Another case where it was held that a lawsuit could be filed and maintained after the time limit for actions against dissolved corporations is Moore v. Nick's Finer Foods, Inc. (1984), 121 Ill. App. 3d 923, 926-27, 460 N.E.2d 420, 77 Ill. Dec. 364. This case involved a former limitations section of the Code of Civil Procedure that provided that where the person entitled to bring an action is a minor at the time the action accrues, he or she may bring the action within two years after the disability is removed. (Ill. Rev. Stat. 1981, ch. 110, par. 13-112.) The trial court dismissed the plaintiff's lawsuit because it was filed more than two years after the defendant corporation was dissolved. The court held that the Illinois Business Corporation Act's two-year limitation on corporate survival actions (Ill. Rev. Stat. 1981, ch. 32, par. 157.94) was not absolute and may be extended under certain circumstances. ( Moore, 121 Ill. App. 3d at 925.) The court pointed out that the supreme court in Demchuk v. Duplancich (1982), 92 Ill. 2d 1, 440 N.E.2d 112, 64 Ill. Dec. 560, held that the one-year limitation for bringing actions under the Dramshop Act applied to minors in spite of their disability because the action was a purely statutory cause of action. ( Moore, 121 Ill. App. 3d at 926.) The court then pointed out that, unlike the Demchuk case, the Moore case involved a personal injury action, which is a common-law cause of action. ( Moore, 121 Ill. App. 3d at 926.) The court ruled that the minor could maintain a lawsuit filed after the expiration of the two-year time limitation against dissolved corporations. Moore, 121 Ill. App. 3d at 926-27.
Since the language in the Limitations Act was expanded to include "any other act *** where the time for commencing an action is limited," courts are permitting actions that are refiled within one year after voluntary dismissal to be maintained. Prior to expansion of the Limitations Act to acts outside of that chapter, its applicability was restricted to actions specified in the Act, and because the Illinois Business Corporation Act provisions were not contained in the limitations chapter, it was held not applicable to dissolved corporations.
Consolidated Coal, 274 Ill. App. 405, Bishop, 303 Ill. 273, 135 N.E. 439, and other cases decided under the old Limitations Act are not controlling. The Bishop court compared a wrongful death lawsuit with a lawsuit against a dissolved corporation and found that, upon the death of a person or the dissolution of a corporation, no action would lie against them at common law. ( Bishop, 303 Ill. at 276.) It noted that, with the enactment of the Injuries act, persons were granted the right to recover for the wrongful death of a person within the time limitations set forth. Bishop, 303 Ill. at 276-77.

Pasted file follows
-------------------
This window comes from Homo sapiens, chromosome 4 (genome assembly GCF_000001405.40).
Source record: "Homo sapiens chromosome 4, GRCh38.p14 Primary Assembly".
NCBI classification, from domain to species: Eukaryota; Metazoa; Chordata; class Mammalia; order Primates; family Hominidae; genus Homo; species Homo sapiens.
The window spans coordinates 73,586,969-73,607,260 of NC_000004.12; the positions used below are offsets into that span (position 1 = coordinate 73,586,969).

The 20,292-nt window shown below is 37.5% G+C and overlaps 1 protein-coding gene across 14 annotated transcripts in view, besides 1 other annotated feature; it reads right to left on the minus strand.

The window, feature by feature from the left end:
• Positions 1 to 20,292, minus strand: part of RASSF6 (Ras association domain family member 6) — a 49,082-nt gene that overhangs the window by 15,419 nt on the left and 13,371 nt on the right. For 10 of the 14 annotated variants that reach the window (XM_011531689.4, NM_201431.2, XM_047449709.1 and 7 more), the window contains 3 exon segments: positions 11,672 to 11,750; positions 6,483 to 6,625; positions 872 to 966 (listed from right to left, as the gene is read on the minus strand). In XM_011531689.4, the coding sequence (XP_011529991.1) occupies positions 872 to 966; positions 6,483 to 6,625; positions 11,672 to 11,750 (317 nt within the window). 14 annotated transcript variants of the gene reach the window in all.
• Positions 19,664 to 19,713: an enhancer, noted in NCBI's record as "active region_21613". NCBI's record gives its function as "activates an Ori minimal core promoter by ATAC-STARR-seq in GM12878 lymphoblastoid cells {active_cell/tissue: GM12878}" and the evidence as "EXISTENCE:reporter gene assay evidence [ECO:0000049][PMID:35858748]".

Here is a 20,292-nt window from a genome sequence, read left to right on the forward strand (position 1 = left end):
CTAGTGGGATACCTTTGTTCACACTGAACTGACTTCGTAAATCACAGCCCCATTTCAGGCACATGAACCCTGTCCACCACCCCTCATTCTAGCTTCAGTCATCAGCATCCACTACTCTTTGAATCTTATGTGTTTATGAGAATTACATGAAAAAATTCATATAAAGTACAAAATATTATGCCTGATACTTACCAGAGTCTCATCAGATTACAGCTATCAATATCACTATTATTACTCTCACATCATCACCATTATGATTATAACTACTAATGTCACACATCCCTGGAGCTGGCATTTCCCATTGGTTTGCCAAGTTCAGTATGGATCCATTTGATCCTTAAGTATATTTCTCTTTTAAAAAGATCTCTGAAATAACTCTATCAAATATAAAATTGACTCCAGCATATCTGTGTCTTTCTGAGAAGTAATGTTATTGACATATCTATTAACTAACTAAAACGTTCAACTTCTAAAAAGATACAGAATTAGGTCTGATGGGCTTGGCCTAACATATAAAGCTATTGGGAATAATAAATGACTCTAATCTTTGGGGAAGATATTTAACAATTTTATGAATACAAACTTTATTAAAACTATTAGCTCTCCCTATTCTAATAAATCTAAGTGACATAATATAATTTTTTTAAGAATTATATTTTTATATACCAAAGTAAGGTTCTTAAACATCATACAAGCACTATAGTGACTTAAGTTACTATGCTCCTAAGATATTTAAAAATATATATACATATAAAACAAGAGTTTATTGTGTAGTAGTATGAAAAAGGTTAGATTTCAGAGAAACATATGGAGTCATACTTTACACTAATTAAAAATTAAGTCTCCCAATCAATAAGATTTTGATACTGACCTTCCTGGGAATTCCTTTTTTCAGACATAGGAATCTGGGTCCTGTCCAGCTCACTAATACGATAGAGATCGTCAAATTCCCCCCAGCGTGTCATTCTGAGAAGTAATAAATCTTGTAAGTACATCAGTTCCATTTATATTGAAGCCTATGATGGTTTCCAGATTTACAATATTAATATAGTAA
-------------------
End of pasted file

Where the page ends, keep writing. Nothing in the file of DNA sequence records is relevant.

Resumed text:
However, we believe that the reasoning of the court in Kristan v. Belmont Community Hospital (1977), 51 Ill. App. 3d 523, 366 N.E.2d 1068, 9 Ill. Dec. 557, is applicable to this case. In our case, defendant corporation was aware of plaintiffs' claims within the five-year time limitation and had time to investigate the circumstances of plaintiffs' allegations. The application of section 13-217 here permitting refiling would serve the statute's purposes to facilitate the disposition of litigation upon the merits and to avoid the frustration of litigation upon grounds that are unrelated to the merits. Gendek v. Jehangir (1988), 119 Ill. 2d 338, 343, 518 N.E.2d 1051, 116 Ill. Dec. 230.
Defendant also argues that the service on the Secretary of State more than five years after the corporation's dissolution did not give plaintiffs personal jurisdiction because section 5.25(b) of the Act appointed the Secretary of State only when the lawsuit was instituted against the corporation within five years after the issuance of a certificate of dissolution or the filing of a judgment of dissolution. (805 ILCS 5/5/25(b)(3) (Michie 1993).) In order to give meaning to the applicabilityof section 13-217 of the Illinois Code of Civil Procedure to section 12.80 of the Act, we find that the Secretary of State is a dissolved corporation's agent for service even where the new lawsuit was instituted against the dissolved corporation beyond the five years stated in section 5.25 of the Act. Courts strive to find harmony between statutes so as to give effect to the legislature's intent. ( People v. Caraballo (1992), 231 Ill. App. 3d 685, 687, 596 N.E.2d 1322, 173 Ill. Dec. 443.) If section 13-217 applies to section 12.80 of the Act then section 5.25(b)(3) must logically permit the appointment of the Secretary of State to be extended past the five years following the corporation's dissolution.
The judgment of the trial court is affirmed.
RIZZI, J., and TULLY, J., concur.